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Breaking the chains: Women take charge across political landscape

KARACHI: In retrospect, May 11 was far from perfect.

Yet, May 11 was also about newfound optimism, clearly illustrated by the unprecedented number of urban women who voted, campaigned and volunteered, despite the gross mismanagement, the uncooperative weather and the risky business of being part of what are being seen as the country’s most important elections. The following protests against alleged rigging in elections that now seem to have cooled down also saw women in the forefront – strong, opinionated and defiant.

Not just political awakening

Yet, it is not just the political process that has seen women in the forefront. Women activists, forever the needed noise-makers of civil society, have always been part of the change.

“I think the credit for mobilizing women in Pakistan goes to nothing but the situation. When oppression and troubles reach this level, women know that they have no option but to step up. Pakistani women have now broken the shackles,” says Asma Zafar, Manger Institutional Support, Institute for Development Studies & Practices (IDSP). Currently, she is working on empowering women from Balochistan’s troubled areas who have migrated to Karachi, which is Asma’s way of being part of the conflict-resolution process in Pakistan.

The catalyst for change

It seems the women of Pakistan are taking ownership in the country’s walk towards betterment. As Asma said, the bad situation is bringing out the best in women. And when it comes to political awareness, many women give several reasons for this, amongst which Imran Khan tops the list.

“In Karachi, we finally saw another face of the urban woman, a new consciousness,” says Uzma Noorani, council member of the Women’s Action Forum and member of the Sindh National Commission on the Status of Women. “For the first time, I saw a class of people, those who previously just sat in their drawing rooms, come out and get involved.”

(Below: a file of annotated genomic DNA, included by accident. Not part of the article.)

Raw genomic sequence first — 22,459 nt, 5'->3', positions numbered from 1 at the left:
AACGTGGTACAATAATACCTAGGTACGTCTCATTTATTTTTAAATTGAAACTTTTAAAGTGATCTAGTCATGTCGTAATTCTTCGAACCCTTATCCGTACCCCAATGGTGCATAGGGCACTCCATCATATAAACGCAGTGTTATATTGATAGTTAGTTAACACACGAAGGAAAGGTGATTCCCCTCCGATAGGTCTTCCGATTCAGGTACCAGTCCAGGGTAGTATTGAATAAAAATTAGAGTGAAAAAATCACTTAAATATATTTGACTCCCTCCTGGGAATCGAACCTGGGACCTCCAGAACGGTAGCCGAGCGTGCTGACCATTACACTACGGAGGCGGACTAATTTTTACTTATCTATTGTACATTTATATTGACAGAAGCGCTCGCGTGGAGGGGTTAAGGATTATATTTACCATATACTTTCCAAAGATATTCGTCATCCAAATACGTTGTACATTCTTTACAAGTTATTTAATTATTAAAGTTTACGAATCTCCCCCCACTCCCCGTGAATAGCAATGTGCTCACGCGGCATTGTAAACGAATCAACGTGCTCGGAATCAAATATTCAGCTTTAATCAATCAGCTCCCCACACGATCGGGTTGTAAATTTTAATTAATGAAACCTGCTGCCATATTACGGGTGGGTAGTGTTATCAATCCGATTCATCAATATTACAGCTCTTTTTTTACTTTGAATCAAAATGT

Durdana Haidri, a Karachi housewife from NA-250 who voted after a gap of many years, agrees with Noorani. “There certainly is a newfound consciousness within me, and among my friends,” she says in a strong voice. “I think women finally realized that a sink or swim situation was upon us. If we didn’t go out to vote, didn’t do something, we would drown.”

Amna Malik, a young consultant who has recently relocated to Islamabad from Canada, also credits Imran for the increased activism of women.

“Imran attracts a certain class of Pakistanis who, before today, had been disillusioned enough by the system to have excluded themselves from it completely,” she says. “Most people only need something to believe in order to be mobilized enough.”

This view is reiterated by Noorani. “PTI really stirred the urban elite and the middle class,” she says, adding that the ECP also played a positive role.

Not just the PTI

Fatima*, a beautician from NA-252, says Imran had nothing to do with her decision to become a polling agent for the first time. “Everyone is talking about the PTI, but we volunteered because the Majlis-e-Wahdat-ul-Muslimeen (MWM) needed us. There were no PTI lady workers visible in our area at all,” she reveals.

Meanwhile, although Muttahida Qaumi Movement (MQM) worker Shahida Ghafoor admits that Imran’s campaigning can largely be credited for the shift, she is quick to point out that female MQM supporters have been actively working for many years.
“I’ve been volunteering since the 1980s,” claims Ghafoor. “Our party, the MQM, has always encouraged the inclusion of women. This is nothing new to us.”

Guarded Optimism

Talking of the electoral process, Noorani says “The process was flawed in many ways, and many women in Dir and other areas were disenfranchised. However, let’s not forget that we saw history in the making, and let’s move forward from here. Women have come out in large numbers with a clear mandate: They want democracy to sustain, they don’t want interventions. This is a very strong, very powerful message.”

Source: The Express Tribune

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